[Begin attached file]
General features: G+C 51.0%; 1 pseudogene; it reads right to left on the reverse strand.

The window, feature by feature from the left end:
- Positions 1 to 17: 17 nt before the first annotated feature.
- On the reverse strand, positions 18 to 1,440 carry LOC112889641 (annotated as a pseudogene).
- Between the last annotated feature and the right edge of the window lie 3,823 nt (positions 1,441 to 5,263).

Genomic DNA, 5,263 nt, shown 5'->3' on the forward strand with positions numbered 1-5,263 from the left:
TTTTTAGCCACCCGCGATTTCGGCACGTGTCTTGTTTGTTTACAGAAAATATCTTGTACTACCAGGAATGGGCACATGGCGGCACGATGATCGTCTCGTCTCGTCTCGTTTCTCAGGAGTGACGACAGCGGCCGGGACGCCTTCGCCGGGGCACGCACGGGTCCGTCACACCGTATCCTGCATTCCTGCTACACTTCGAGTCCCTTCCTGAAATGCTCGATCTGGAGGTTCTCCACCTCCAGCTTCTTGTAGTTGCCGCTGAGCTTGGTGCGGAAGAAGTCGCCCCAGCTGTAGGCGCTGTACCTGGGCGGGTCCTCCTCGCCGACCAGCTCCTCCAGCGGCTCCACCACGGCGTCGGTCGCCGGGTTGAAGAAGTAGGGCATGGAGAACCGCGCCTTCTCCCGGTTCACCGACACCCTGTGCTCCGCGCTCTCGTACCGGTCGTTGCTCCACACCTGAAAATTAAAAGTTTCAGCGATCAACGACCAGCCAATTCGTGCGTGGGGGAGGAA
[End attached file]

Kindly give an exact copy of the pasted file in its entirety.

General features: G+C 51.0%; 1 pseudogene; it reads right to left on the reverse strand.

The window, feature by feature from the left end:
- Positions 1 to 17: 17 nt before the first annotated feature.
- On the reverse strand, positions 18 to 1,440 carry LOC112889641 (annotated as a pseudogene).
- Between the last annotated feature and the right edge of the window lie 3,823 nt (positions 1,441 to 5,263).

Genomic DNA, 5,263 nt, shown 5'->3' on the forward strand with positions numbered 1-5,263 from the left:
TTTTTAGCCACCCGCGATTTCGGCACGTGTCTTGTTTGTTTACAGAAAATATCTTGTACTACCAGGAATGGGCACATGGCGGCACGATGATCGTCTCGTCTCGTCTCGTTTCTCAGGAGTGACGACAGCGGCCGGGACGCCTTCGCCGGGGCACGCACGGGTCCGTCACACCGTATCCTGCATTCCTGCTACACTTCGAGTCCCTTCCTGAAATGCTCGATCTGGAGGTTCTCCACCTCCAGCTTCTTGTAGTTGCCGCTGAGCTTGGTGCGGAAGAAGTCGCCCCAGCTGTAGGCGCTGTACCTGGGCGGGTCCTCCTCGCCGACCAGCTCCTCCAGCGGCTCCACCACGGCGTCGGTCGCCGGGTTGAAGAAGTAGGGCATGGAGAACCGCGCCTTCTCCCGGTTCACCGACACCCTGTGCTCCGCGCTCTCGTACCGGTCGTTGCTCCACACCTGAAAATTAAAAGTTTCAGCGATCAACGACCAGCCAATTCGTGCGTGGGGGAGGAA